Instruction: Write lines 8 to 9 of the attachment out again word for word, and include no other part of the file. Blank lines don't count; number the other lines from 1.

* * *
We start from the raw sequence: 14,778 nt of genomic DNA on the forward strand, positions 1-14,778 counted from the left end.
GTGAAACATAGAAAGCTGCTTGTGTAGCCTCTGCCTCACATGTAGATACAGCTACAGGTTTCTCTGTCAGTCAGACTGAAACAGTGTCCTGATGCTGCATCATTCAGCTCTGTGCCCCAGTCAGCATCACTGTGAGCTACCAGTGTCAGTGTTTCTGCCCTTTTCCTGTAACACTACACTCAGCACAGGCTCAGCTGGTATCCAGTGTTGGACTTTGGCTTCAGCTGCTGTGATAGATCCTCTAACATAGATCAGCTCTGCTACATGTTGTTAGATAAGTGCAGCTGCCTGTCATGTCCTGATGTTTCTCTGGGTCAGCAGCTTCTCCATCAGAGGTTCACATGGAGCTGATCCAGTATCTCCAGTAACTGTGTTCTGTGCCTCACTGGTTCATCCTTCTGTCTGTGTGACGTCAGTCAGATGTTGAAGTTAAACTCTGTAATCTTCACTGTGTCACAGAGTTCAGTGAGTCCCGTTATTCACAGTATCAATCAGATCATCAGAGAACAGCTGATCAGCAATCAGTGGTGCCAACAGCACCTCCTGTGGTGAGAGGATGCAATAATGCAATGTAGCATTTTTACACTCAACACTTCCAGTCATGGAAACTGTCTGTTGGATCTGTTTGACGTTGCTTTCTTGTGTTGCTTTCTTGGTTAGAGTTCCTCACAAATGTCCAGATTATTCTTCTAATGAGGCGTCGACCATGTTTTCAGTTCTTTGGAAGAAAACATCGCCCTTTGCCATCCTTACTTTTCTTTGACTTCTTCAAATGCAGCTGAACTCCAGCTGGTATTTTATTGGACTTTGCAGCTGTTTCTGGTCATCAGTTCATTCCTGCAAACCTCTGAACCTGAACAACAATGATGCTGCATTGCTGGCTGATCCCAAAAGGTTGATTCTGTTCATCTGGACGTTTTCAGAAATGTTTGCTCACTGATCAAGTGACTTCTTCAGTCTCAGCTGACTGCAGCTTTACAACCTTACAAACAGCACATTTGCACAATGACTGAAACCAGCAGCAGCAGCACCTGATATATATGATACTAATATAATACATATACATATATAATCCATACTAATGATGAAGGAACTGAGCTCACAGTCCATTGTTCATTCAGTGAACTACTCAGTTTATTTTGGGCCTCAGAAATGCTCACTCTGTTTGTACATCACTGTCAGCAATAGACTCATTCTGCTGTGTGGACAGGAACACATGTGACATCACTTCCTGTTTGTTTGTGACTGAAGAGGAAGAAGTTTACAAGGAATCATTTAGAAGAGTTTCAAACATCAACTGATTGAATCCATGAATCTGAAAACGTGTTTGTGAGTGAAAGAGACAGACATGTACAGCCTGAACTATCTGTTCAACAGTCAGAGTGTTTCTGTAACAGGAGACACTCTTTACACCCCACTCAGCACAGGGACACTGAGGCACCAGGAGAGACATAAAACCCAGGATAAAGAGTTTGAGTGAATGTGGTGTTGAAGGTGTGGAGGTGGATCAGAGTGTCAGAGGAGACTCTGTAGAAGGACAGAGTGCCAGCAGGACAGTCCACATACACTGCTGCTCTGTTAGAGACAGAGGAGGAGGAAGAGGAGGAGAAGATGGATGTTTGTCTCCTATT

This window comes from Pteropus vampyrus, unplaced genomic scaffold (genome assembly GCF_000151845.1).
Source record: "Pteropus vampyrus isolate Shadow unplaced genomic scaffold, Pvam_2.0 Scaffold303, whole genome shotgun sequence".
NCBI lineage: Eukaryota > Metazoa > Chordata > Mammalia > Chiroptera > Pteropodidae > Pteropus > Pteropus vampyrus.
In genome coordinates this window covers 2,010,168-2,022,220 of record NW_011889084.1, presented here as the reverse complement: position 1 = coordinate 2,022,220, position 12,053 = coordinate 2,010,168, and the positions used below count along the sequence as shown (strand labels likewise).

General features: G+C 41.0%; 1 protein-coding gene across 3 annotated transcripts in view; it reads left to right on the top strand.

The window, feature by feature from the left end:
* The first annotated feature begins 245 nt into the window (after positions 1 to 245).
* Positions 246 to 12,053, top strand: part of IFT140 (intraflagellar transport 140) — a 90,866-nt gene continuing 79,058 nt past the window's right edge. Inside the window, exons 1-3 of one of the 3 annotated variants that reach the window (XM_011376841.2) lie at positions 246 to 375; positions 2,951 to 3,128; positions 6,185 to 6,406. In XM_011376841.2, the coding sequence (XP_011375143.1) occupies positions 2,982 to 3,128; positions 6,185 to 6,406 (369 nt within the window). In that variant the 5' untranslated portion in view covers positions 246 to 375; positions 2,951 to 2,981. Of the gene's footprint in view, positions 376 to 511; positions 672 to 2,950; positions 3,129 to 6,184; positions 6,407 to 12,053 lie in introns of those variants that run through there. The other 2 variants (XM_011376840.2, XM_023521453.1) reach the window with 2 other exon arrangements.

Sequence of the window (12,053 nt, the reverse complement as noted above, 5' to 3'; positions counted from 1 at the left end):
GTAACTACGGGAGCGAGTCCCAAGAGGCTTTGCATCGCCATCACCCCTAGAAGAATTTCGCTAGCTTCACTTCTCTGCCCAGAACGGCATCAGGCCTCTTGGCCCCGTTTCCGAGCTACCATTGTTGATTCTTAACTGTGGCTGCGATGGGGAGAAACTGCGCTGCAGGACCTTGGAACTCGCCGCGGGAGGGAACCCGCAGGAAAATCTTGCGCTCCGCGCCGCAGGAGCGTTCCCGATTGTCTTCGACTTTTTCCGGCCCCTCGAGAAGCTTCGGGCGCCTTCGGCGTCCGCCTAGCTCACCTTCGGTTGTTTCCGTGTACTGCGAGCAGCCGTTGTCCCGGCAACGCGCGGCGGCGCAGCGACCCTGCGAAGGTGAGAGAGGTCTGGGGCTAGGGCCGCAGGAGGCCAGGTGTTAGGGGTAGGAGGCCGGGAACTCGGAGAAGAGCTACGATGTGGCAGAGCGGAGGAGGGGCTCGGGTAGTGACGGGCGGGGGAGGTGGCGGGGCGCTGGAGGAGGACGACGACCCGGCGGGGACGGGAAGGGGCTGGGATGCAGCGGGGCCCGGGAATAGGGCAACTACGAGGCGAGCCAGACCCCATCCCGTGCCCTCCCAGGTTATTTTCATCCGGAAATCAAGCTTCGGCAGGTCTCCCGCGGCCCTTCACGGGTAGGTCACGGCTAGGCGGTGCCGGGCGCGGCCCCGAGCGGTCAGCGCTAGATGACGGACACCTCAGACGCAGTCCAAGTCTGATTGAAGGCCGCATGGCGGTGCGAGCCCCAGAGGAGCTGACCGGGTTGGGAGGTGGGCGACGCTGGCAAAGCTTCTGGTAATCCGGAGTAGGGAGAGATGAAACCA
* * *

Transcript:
The window, feature by feature from the left end:
* The first annotated feature begins 245 nt into the window (after positions 1 to 245).